When people use cocaine, they experience a fast, big increase in dopamine in the brain. When dopamine functions normally, dopamine goes back into the cell that released it. However, when cocaine is involved, it prevents dopamine from going back into the cell. This flood of dopamine occurs in the reward circuit of the brain. When dopamine floods the reward circuit, the circuit strongly reinforces the drug-taking behaviors. Eventually, the reward circuit adapts to the level of dopamine caused by cocaine. Then, people need to take stronger and more frequent doses of cocaine. Increasing dosage and frequency allows people to feel the same high as the first time they used cocaine.

Short-Term Effects of Cocaine

Since cocaine is a stimulant that increases dopamine levels, people who use cocaine often feel happy, alert, and excited. Other short-term effects include being irritable and paranoid. Paranoia is an severe distrust of others. Further, those who use cocaine may experience hypersensitivity to touch, sight, and sound. Although the effects from cocaine are powerful, they do not last long. For example, the high from snorting cocaine lasts 15 to 30 minutes. The high from smoking cocaine may only last between 5 and 10 minutes. While some say that cocaine helps them focus, others say that cocaine inhibits their focus.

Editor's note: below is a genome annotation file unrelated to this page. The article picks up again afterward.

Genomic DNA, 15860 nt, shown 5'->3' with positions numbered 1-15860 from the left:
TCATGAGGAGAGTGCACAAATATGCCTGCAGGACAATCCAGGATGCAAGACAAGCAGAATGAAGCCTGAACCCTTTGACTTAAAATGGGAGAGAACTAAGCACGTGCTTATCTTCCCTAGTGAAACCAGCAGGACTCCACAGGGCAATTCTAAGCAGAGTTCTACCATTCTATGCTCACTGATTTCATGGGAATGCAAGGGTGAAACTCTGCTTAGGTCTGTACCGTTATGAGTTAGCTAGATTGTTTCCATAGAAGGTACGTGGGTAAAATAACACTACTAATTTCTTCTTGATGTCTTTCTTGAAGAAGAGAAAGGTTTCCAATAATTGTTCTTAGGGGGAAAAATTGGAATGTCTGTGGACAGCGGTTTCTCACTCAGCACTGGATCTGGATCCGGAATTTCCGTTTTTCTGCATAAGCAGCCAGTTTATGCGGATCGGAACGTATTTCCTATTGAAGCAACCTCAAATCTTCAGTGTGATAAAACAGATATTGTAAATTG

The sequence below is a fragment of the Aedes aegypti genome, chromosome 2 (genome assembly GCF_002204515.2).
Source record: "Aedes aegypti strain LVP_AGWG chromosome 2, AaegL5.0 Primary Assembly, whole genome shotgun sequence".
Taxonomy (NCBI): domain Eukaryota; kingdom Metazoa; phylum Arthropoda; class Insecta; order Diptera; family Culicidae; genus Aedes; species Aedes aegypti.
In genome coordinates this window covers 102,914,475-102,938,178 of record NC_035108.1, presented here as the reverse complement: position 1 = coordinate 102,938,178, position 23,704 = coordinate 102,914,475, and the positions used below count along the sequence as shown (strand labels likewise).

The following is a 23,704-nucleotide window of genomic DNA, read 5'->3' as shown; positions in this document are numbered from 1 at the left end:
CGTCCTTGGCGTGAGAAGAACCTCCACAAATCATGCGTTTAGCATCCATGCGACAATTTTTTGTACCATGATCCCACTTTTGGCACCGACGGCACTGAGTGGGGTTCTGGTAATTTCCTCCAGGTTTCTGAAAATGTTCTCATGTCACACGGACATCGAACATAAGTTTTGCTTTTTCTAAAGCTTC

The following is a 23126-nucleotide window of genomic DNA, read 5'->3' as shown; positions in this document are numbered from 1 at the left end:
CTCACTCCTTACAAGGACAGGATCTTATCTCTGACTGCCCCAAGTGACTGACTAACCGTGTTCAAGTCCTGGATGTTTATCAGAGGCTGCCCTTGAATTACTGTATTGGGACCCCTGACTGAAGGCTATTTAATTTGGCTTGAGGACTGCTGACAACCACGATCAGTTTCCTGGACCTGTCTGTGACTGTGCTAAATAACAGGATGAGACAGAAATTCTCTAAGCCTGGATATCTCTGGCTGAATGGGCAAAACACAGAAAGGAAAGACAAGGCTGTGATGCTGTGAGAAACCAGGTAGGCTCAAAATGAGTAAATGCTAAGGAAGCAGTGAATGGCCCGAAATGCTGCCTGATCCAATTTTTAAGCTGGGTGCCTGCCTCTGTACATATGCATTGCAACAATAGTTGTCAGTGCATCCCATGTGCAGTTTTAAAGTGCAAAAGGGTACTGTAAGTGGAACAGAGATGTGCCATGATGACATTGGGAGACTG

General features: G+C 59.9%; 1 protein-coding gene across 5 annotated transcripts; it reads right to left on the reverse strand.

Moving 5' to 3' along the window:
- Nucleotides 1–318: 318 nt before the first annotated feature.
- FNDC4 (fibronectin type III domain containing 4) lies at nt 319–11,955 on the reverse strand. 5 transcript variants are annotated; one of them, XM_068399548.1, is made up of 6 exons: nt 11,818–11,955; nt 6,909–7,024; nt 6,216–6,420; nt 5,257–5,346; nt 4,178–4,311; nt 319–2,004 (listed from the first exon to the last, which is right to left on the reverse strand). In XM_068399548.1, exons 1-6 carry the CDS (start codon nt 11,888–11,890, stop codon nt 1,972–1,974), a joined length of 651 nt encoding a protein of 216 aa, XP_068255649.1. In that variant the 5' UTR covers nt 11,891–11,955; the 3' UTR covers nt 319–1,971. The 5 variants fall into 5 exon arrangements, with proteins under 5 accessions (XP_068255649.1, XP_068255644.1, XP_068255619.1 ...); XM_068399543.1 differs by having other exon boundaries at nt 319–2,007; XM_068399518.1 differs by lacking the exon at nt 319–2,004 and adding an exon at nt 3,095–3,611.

Long-Term Effects of Cocaine

Cocaine can cause many health problems. For example, cocaine can lead to nausea, fast or irregular heartbeat, tremors, muscle twitches, restlessness, constricted blood vessels, dilated pupils, or raised blood pressure. Further, depending on how people use cocaine, they may experience other long-term problems as well. For instance, someone who snorts cocaine may experience nosebleeds, loss of smell, or trouble swallowing. However, those who smoke cocaine may experience different problems. They, for example, could experience respiratory distress, higher risk of pneumonia and other respiratory diseases, and asthma.